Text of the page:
Judge acquits doctor in drug agent's death

December 15, 1992|By New York Times News Service

LOS ANGELES -- Ending an extraordinary adventure in the projection of U.S. legal power, a federal judge yesterday acquitted a Mexican doctor who was kidnapped from his country in 1990 to stand trial here in the torture and murder of a U.S. drug agent.

The doctor, Humberto Alvarez Machain, hoped to fly home to Guadalajara immediately, ending an episode that has aroused fury in Mexico over what many in that country see as bullying by the United States. However, the doctor remained in prison last night while the government appealed the acquittal to the 9th U.S. Circuit Court in San Francisco and sought to keep him from leaving the country.

U.S. District Judge Edward Rafeedie said the evidence against Dr. Alvarez, presented during two weeks of testimony, had been based on "hunches" and the "wildest speculation" and had failed to support the charges that he had participated in the torture of the drug agent, Enrique Camarena Salazar.

The case has strained U.S.-Mexico relations at a time of negotiations over a free-trade agreement and caused anger in other nations over the United States' self-proclaimed right to seize their citizens at will.

The Camarena case also offered a glimpse of the high reach of the drug trade in Mexican society. One of those indicted was the brother-in-law of a former president, and another was a former head of the federal investigations police. And prosecution witnesses testified that other Mexican officials were present when Mr. Camarena was tortured.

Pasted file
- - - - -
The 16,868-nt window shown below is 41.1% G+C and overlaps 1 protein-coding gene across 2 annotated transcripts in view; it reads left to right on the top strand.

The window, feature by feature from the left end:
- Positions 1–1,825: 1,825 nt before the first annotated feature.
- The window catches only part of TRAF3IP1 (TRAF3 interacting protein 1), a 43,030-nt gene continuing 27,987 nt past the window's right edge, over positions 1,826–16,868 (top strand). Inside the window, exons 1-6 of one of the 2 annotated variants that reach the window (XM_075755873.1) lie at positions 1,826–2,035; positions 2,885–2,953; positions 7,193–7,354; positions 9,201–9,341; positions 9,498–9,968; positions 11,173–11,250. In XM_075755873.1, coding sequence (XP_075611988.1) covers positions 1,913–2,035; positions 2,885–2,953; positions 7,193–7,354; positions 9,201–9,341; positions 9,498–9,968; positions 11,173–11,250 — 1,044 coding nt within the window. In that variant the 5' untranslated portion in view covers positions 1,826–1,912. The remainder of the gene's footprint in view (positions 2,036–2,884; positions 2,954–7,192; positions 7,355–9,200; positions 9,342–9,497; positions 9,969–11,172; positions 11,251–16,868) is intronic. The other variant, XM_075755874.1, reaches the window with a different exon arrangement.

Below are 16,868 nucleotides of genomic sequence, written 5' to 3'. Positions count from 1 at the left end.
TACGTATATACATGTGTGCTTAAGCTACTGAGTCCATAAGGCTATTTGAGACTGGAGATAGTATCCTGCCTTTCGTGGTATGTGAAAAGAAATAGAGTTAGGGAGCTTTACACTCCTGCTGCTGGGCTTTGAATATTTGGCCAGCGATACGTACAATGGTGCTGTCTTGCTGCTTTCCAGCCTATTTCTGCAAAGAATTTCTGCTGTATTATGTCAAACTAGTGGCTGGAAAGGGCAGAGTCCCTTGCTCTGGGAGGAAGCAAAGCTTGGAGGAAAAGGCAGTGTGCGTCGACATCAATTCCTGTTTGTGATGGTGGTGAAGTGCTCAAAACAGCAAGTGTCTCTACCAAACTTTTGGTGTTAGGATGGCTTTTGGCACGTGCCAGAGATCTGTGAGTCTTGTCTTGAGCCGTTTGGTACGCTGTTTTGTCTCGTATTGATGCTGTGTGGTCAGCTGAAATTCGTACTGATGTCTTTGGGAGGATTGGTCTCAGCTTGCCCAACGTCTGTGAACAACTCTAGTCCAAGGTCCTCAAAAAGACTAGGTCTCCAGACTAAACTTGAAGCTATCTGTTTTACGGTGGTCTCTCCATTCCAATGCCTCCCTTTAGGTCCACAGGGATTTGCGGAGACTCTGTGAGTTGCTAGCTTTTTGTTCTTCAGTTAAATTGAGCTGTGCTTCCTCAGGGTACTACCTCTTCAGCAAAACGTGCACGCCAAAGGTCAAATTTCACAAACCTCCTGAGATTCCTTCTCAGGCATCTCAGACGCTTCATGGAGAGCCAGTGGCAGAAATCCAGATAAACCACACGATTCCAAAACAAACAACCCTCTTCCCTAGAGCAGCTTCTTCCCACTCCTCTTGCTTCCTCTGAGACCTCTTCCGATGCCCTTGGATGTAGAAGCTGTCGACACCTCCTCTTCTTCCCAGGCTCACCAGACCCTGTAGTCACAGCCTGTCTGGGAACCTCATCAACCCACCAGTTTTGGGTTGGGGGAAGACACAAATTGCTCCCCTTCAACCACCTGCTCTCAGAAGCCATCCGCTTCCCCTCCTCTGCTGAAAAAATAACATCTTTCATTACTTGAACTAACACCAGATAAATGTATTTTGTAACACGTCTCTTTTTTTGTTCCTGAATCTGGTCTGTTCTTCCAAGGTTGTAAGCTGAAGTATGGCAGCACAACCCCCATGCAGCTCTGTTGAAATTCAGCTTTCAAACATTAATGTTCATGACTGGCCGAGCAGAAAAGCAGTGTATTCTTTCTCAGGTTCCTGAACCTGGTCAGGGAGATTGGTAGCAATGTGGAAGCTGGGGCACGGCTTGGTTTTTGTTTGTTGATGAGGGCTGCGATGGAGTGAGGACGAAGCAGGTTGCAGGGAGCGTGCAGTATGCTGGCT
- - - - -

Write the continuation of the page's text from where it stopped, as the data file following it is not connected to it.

Dr. Alvarez, a gynecologist, was accused of helping to revive Mr. Camarena during his torture in February 1985 so that his interrogation could proceed. But the government failed to produce witnesses who actually saw the doctor inject Mr. Camarena with the pain reliever Lidocaine, as prosecutors contended.

The U.S. Supreme Court upheld in June the right of the government to arrest foreigners abroad without following procedures set out in extradition treaties. That ruling caused outrage in Mexico and other nations.

In Mexico, Dr. Alvarez's abduction, and the high court's ruling, came to symbolize what many people see as an arrogant and unbridled exercise of U.S. power.

"What right does one country have to kidnap a Mexican?" Sergio Aguayo, a political scientist in Mexico City, said yesterday.

Mexican officials said yesterday that they would continue with the new administration in Washington to try to negotiate a new extradition treaty.

The doctor was kidnapped from Guadalajara by bounty hunters and delivered to the Drug Enforcement Administration in El Paso, Texas.

Paul Hoffman, legal director for the American Civil Liberties Union Foundation of Southern California, who argued the doctor's case before the Supreme Court, said yesterday: "What the Supreme Court did was authorize lawless behavior. Now it turns out the government also didn't have a case against him."

DEA Administrator Robert C. Bonner tried to put a positive interpretation on the embarrassing outcome for the government. He said yesterday that "DEA's goal in this case of investigating and bringing Dr. Alvarez Machain before a competent court of justice for trial was achieved."

In the past, top law enforcement officials seemed so fiercely determined to bring Mr. Camarena's killers to justice that they defended the unusual bounty-hunter operation.

Yesterday, Mr. Bonner said, "We do not agree with the district court's ruling. . . . The court's decision will not deter the DEA's commitment to investigate all those responsible for the kidnap and murder of special agent Enrique Camarena."

Mr. Hoffman said Dr. Alvarez faces no charges in Mexico and that yesterday's ruling makes it improbable that any charges will be brought against him there. In the United States, he had faced a possible sentence of life in prison on charges including conspiracy to kidnap a federal agent, kidnapping a federal agent and murder.

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